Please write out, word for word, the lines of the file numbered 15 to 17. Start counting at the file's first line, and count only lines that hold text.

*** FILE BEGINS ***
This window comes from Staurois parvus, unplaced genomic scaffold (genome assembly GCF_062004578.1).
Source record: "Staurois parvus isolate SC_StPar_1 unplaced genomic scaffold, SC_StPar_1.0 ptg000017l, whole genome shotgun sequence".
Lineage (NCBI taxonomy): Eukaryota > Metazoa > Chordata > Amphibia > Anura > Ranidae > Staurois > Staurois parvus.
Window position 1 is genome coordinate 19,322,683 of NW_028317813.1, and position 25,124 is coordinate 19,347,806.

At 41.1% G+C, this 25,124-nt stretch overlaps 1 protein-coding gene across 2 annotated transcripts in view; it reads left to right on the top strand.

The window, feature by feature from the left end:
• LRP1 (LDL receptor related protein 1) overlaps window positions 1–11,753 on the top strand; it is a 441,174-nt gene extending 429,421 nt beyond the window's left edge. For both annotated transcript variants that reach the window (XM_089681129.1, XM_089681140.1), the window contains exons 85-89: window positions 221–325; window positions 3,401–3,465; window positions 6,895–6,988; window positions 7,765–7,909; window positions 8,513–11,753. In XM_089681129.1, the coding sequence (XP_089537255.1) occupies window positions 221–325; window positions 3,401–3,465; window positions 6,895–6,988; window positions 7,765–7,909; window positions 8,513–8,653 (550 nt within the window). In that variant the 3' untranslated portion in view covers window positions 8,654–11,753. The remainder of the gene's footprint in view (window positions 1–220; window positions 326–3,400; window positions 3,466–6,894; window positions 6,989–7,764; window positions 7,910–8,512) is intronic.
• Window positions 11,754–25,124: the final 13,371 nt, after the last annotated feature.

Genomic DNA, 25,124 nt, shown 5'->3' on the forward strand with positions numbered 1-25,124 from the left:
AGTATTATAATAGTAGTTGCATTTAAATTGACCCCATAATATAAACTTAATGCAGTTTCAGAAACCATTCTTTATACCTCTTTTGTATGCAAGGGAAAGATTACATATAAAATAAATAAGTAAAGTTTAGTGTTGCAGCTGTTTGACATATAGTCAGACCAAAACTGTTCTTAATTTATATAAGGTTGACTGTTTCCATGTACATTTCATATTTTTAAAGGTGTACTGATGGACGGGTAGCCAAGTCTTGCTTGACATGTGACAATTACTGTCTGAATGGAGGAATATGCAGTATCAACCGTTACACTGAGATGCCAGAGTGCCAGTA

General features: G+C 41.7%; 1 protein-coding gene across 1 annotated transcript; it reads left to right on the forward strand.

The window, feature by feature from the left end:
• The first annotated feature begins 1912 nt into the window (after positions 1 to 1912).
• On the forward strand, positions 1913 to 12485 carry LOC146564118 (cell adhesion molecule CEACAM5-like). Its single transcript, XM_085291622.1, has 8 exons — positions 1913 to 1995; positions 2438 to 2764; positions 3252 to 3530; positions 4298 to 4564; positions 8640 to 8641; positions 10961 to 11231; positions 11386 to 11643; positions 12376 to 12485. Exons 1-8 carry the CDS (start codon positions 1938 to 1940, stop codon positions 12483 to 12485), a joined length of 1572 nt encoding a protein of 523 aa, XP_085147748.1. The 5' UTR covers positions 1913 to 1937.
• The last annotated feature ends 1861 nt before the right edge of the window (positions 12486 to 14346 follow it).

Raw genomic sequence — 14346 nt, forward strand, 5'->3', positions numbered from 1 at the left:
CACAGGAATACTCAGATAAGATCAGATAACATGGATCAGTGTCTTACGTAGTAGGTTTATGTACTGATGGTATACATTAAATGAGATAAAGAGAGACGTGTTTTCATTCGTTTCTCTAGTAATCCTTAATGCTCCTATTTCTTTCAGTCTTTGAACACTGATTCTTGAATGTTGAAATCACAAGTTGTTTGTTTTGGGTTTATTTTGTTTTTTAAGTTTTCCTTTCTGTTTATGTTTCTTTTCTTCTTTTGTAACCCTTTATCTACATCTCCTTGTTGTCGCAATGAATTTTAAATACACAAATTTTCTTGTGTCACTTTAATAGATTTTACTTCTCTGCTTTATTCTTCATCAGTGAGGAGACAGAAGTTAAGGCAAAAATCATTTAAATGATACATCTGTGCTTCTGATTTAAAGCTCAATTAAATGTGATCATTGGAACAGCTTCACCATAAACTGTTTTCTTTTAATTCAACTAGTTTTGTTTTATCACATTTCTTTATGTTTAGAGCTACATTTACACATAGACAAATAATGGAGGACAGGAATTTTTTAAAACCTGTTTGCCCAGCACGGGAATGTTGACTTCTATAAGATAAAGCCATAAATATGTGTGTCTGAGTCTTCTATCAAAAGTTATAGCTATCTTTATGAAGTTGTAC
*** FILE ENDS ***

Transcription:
• The last annotated feature ends 1861 nt before the right edge of the window (positions 12486 to 14346 follow it).

Raw genomic sequence — 14346 nt, forward strand, 5'->3', positions numbered from 1 at the left:
CACAGGAATACTCAGATAAGATCAGATAACATGGATCAGTGTCTTACGTAGTAGGTTTATGTACTGATGGTATACATTAAATGAGATAAAGAGAGACGTGTTTTCATTCGTTTCTCTAGTAATCCTTAATGCTCCTATTTCTTTCAGTCTTTGAACACTGATTCTTGAATGTTGAAATCACAAGTTGTTTGTTTTGGGTTTATTTTGTTTTTTAAGTTTTCCTTTCTGTTTATGTTTCTTTTCTTCTTTTGTAACCCTTTATCTACATCTCCTTGTTGTCGCAATGAATTTTAAATACACAAATTTTCTTGTGTCACTTTAATAGATTTTACTTCTCTGCTTTATTCTTCATCAGTGAGGAGACAGAAGTTAAGGCAAAAATCATTTAAATGATACATCTGTGCTTCTGATTTAAAGCTCAATTAAATGTGATCATTGGAACAGCTTCACCATAAACTGTTTTCTTTTAATTCAACTAGTTTTGTTTTATCACATTTCTTTATGTTTAGAGCTACATTTACACATAGACAAATAATGGAGGACAGGAATTTTTTAAAACCTGTTTGCCCAGCACGGGAATGTTGACTTCTATAAGATAAAGCCATAAATATGTGTGTCTGAGTCTTCTATCAAAAGTTATAGCTATCTTTATGAAGTTGTAC